EBR Systems' WiSE Technology Approximately 30 percent of patients receiving conventional CRT do not respond to the therapy. A major cause of this shortcoming is believed to be the inconsistency of results achieved using wire leads to pace the left ventricle from within the coronary sinus vein on the epicardial (exterior) surface of the heart. Although it is generally accepted that stimulation of the left ventricle is preferable from inside the heart (endocardially), wire leads placed inside the left ventricle can cause clots, heart attacks or strokes. Wired leads can also break, dislodge or otherwise fail, leading to complications in roughly 12 percent of cases.4 Additionally, some patients suffer increased rates of infections and other complications upon the replacement of a cardiac stimulation device.5 The financial impact of these issues is profound. As much as $1 billion of $3.5 billion spent annually on CRT devices provides no patient benefit.4
EBR Systems' WiSE CRT System is the world's only wireless, endocardial (inside the heart) pacing system in clinical use for stimulating the heart's left ventricle. This has long been a goal of cardiac pacing companies since internal stimulation of the left ventricle is thought to be a potentially superior, more physiologic pacing location. WiSE Technology enables cardiac pacing of the left ventricle with a novel cardiac implant that is roughly the size of a large grain of rice. The need for a pacing wire on the outside of the heart's left ventricle – and the attendant problems – are potentially eliminated.
An investigational device in the U.S., the WiSE™ CRT System received European CE Mark approval for its second-generation wireless transmitter and has enabled treatment for many patients who had previously failed treatment with conventional CRT devices.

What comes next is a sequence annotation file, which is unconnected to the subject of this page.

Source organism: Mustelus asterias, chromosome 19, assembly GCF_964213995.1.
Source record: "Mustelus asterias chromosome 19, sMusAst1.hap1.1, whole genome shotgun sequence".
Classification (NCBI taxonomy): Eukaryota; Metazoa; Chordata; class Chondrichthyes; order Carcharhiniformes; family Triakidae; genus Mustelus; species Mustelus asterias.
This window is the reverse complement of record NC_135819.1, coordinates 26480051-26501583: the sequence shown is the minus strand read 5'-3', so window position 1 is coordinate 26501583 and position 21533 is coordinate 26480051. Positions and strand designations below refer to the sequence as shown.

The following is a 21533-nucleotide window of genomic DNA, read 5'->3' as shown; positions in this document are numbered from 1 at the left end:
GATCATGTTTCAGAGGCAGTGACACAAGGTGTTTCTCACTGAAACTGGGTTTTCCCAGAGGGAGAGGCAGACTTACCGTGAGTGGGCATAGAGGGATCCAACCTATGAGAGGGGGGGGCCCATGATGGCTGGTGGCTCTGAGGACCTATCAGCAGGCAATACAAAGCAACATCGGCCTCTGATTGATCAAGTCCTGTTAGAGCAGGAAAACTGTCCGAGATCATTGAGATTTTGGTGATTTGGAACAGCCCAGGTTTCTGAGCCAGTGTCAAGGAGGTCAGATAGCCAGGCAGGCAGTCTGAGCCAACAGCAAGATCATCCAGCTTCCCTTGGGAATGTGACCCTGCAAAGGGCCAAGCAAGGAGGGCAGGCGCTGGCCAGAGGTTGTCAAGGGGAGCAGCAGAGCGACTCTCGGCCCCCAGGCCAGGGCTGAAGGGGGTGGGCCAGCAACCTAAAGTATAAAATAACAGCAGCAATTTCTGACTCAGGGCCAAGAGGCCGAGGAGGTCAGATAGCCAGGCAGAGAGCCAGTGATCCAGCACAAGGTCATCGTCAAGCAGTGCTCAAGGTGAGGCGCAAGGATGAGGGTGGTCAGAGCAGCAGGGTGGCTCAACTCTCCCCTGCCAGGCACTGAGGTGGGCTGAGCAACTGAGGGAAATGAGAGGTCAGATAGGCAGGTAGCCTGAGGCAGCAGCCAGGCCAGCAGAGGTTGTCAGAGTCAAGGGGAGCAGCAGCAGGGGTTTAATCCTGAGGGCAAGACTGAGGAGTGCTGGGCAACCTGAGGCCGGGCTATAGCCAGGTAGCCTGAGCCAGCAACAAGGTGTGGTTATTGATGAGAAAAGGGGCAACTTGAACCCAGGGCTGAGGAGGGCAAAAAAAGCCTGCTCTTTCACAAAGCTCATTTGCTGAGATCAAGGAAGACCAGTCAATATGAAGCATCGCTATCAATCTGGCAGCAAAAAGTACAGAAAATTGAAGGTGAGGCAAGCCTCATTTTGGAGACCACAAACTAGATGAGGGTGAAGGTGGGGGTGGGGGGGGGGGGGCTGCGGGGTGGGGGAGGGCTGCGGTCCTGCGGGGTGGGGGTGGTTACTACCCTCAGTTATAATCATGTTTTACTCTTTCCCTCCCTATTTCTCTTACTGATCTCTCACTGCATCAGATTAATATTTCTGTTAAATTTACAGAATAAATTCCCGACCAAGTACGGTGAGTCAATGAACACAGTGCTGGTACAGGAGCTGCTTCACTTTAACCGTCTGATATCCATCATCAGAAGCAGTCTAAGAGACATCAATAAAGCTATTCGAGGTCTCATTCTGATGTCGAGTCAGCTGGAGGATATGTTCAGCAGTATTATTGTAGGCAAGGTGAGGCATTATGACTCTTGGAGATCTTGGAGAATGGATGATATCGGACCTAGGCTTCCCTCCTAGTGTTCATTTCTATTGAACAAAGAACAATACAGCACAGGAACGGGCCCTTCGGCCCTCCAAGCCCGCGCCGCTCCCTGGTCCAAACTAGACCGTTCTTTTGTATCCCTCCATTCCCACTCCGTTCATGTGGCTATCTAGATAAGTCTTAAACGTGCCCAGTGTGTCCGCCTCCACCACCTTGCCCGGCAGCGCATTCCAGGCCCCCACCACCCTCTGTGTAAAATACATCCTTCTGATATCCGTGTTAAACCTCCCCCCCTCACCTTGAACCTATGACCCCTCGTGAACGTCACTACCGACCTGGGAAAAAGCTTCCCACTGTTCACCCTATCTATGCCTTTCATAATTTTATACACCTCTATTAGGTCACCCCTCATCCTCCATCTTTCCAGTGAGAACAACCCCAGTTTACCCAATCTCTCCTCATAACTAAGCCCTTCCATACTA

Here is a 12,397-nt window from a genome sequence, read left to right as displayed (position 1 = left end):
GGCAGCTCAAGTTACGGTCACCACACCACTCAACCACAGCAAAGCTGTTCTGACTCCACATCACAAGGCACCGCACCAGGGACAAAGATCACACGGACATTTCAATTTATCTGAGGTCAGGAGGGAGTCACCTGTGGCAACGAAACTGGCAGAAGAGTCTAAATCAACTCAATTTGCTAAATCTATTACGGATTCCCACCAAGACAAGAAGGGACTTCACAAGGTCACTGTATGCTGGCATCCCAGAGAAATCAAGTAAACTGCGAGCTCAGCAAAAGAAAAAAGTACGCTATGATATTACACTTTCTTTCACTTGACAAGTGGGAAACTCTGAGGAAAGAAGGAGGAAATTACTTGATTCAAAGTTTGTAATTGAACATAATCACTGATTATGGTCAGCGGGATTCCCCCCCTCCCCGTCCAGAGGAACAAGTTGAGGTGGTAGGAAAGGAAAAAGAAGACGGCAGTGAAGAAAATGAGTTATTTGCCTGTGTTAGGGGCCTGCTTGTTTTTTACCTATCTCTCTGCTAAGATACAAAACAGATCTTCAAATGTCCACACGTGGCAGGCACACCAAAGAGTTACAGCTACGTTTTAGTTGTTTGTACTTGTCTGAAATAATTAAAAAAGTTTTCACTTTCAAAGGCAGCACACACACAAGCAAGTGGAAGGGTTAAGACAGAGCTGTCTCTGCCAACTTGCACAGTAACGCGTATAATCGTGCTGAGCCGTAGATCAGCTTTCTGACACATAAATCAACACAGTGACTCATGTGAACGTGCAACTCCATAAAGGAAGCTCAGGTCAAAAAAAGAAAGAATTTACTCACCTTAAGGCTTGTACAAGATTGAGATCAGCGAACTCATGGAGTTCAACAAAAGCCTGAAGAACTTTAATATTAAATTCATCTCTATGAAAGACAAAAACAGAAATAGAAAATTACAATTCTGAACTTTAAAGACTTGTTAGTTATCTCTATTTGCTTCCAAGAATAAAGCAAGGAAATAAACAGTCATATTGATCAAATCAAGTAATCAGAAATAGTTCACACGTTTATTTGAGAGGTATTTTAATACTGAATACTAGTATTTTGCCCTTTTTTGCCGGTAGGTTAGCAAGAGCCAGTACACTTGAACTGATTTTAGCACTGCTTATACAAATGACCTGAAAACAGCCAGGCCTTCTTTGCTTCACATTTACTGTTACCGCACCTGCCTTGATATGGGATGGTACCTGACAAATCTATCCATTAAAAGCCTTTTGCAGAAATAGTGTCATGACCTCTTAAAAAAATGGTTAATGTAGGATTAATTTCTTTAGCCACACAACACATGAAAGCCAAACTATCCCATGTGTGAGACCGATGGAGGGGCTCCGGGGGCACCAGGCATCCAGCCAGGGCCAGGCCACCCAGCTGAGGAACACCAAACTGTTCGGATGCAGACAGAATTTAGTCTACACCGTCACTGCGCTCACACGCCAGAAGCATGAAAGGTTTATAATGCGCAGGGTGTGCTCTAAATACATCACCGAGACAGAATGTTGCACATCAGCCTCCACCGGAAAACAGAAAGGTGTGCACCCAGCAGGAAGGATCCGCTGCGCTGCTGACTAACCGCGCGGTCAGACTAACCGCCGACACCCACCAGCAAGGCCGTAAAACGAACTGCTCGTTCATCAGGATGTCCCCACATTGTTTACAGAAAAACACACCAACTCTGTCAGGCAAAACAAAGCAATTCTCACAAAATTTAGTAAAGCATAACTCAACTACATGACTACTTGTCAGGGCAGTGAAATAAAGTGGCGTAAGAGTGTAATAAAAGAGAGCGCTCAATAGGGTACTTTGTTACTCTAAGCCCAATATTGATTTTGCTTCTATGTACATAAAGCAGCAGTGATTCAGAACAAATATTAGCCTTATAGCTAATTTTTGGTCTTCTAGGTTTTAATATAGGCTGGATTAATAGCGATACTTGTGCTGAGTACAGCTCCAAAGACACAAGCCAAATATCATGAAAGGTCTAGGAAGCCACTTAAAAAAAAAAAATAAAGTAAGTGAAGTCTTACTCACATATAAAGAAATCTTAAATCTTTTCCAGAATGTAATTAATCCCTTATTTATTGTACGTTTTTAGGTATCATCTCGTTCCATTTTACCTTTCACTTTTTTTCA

About EBR Systems Silicon Valley-based EBR Systems is dedicated to superior treatment of cardiac rhythm disease by providing more physiologically effective stimulation through wireless cardiac pacing. The company's patented proprietary Wireless Stimulation Endocardially (WiSE) technology was developed to eliminate the need for cardiac pacing leads, historically the major source of complications and reliability issues in cardiac rhythm disease management. The company's initial product is designed to eliminate the need for coronary sinus leads to stimulate the left ventricle in heart failure patients requiring CRT. Future products will address wireless endocardial stimulation for bradycardia and other non-cardiac indications. EBR Systems is backed by respected private equity investors including M.H. Carnegie & Co., Brandon Capital Partners, Split Rock Partners, Ascension Ventures, and Emergent Medical Partners.
1 McAlister FA, Ezekowitz J, Hooton, N, et al. Cardiac Resynchronization Therapy for Patients with Left Ventricular Systolic Dysfunction: A Systematic Review. JAMA. 2007; 297(22): 2502-14. 2 Abraham WT, Fisher WG, Smith AL, et al. Cardiac Resynchronization in Chronic Heart Failure. N Engl J Med. 2002; 346: 1845-53. 3 JP Morgan, Cardiac Rhythm Management (CRM) Market Model, August, 2017, Michael Weinstein 4 Leon AR, Abraham WT, Curtis AB et.al. Safety of Transvenous Cardiac Resynchronization System Implantation in Patients with Chronic Heart Failure. J Am Coll Cardiol. 2005; 46: 2348-56. 5 Poole JE, Gleva MJ, Mela T, et.al. Complication Rates Associate with Pacemaker or ICD Generator Replacements and Upgrade Procedures. Circulation. 2010;122:1553-1561.